Supplements for Veganuary

Selection of veg in dirt on grey background

I’m 100 per cent in favour of plant-based diets but it’s indisputable that vegan diets – and some vegetarian ones – can lack essential nutrients including vitamin B12, omega-3 essential fatty acids, iodine, selenium, iron and also vitamin D (although most people, vegan or not, have sub-optimal levels during the winter).

The Vegan Society has a very useful ‘Nutrition Overview’ section here, with contributions from dietitians.

Cultures such as Indian Jains have consumed a completely vegetarian, non-animal diet for millennia, following their philosophy of non-violence. Jains also avoids root vegetables because of the potential for harming tiny creatures in the soil. It may seem very limited and boring but I had personal experience of this for some time with Jains’ friends and can vouch for its deliciousness and nutritional value. So it’s worth looking online for Jain blogs with recipes.

The Vegan Society offers its own VEG1 supplement. Alternatively, pharmacist Shabir Daya suggests taking BetterYou Vegan Health Daily Oral Spray, which has been formulated to deliver four essential nutrients (B12, D3, iodine and iron) straight into the blood stream, bypassing the gut where they might get lost. £14.95 for 25ml, dose four sprays daily.

Shabir also recommends taking an omega-3 supplement, but beware here as few plant sources provide an efficient means of converting their fatty acids into EPA and DHA, the key omega-3s. However echium seed oil gives vegans a source of Omega-3 that’s as efficient as fish oil. The product is called Echiomega by Igennus, £13.99 for 60 capsules, dose for adults and children over ten is 2-4 capsules daily.

Finally, a note for those who want to follow a gluten-free vegan diet. Many years ago, before I discovered I was sensitive to gluten, I became pretty ill following a vegan diet. Now there is much more knowledge about this problem and many more options, including recipes on BBC Good Food. We still eat a lot of veggie food so I’m off to try the lentil ragu with courgetti.

And the wonderful Jasmine Hemsley (jasminehemsley.com) has a whole section on Diving into Veganuary from last year. Winter Sunset Soup with ginger, cumin and rosemary, anyone?

Health Notes |
  • Deborah Middleton

    I have been vegan for nearly 7 years (vegetarian 33 years). I hadn’t heard of Jains and clicked on your link to a Jains blog. I’m confused as they are stating they are vegan but the recipes they are sharing have cheese (goats and mozzarella). This is a vegetarian recipe not vegan. The amount of animal cruelty in the dairy industry is phenomenal so I’m not sure why (if they avoid root vegetables for fear of harming insects) they are accepting of dairy? Veganism is more than just food, it’s a way of life. Hopefully anyone reading their blog will not be assuming that vegans eat dairy because we don’t. For people trying to learn about veganism it isn’t very helpful.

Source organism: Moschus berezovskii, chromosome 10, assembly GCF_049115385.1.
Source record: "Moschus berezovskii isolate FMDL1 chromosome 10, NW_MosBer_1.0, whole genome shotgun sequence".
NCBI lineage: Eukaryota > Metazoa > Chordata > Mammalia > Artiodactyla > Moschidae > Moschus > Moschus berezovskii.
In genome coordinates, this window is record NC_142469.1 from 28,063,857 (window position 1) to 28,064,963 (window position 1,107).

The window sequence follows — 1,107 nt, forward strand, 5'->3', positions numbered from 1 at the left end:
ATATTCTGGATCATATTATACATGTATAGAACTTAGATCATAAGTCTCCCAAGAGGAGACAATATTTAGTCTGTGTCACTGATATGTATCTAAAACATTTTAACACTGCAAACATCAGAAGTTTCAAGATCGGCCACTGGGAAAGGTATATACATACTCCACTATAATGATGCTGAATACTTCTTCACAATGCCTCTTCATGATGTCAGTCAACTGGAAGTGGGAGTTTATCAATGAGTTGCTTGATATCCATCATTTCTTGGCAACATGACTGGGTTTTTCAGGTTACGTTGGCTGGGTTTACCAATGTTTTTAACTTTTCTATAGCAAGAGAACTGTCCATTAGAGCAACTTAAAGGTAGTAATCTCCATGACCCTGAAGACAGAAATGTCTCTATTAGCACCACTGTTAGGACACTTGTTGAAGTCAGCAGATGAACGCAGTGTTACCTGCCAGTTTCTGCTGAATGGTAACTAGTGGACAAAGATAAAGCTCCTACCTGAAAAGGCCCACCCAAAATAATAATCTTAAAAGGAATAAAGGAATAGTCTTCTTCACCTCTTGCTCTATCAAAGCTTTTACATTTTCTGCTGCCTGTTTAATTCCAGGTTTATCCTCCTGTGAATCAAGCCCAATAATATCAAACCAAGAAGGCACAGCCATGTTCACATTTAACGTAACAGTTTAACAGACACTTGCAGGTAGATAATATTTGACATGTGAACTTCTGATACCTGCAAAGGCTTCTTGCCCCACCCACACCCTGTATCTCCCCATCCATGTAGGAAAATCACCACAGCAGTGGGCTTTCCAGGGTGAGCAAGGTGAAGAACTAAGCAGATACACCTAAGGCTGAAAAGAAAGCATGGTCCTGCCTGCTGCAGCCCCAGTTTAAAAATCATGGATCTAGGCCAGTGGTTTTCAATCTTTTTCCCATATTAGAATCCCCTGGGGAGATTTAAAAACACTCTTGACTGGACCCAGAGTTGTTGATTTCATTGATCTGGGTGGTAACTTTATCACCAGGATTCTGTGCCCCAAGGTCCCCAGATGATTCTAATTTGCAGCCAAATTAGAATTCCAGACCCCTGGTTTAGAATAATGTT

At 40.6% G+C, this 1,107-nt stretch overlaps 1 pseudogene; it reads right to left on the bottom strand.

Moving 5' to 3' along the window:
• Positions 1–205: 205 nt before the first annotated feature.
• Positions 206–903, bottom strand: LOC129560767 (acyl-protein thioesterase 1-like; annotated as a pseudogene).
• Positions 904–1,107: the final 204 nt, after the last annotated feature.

• http://www.victoriahealth.com/ Victoria Health

    Hi Deborah, I completely accept that being vegan is a way of life though many vegans do not embrace a complete change and only the food rather than clothes and shoes! With particular reference to the recipes in the Jain blog, Jains by tradition do not limit dairy products since back in the day, cows were treated more humanely often on family farms unlike the modern day industrialised dairy farms – I do think though that many Jains are certainly now opting for a dairy-free diet since the blog (Pinki’s Palate) was written I believe in 2015.
    Best wishes,
    Shabir

  • Deborah Middleton

    Thanks for your reply Shabir. I think anyone looking into veganism needs clear direction. If you only follow a vegan style diet then you would say you eat only plant based food but you are not vegan. If you choose to eat only plant based food but do not use any animal products at all, such as wool, leather, honey and only buy cruelty free, vegan products when purchasing things such as cleaning products, make up and toiletries then you are vegan. Vegans make ethical and moral choices underpinned by a belief that animals are not ours to use and abuse in any way, whereas a plant based diet is often followed for health advantages. At this time of year when many people are choosing to try Veganuary, I think it’s helpful to explain the difference. Unfortunately the Jains link you provided was neither plant based or vegan. This could cause much confusion. For anyone looking for advice, The Vegan Society have a very helpful website and the internet is full of very tasty, easy vegan recipes. There are also a lot of support pages on social media.
    Kind regards,
    Deborah

  • http://www.victoriahealth.com/ Victoria Health

    Hi Deborah, I completely understand the differences between vegetarianism and vegans. Unfortunately, you will see that this editorial piece was not written by me and I shall indeed pass your comments to the author.
    Best wishes,
    Shabir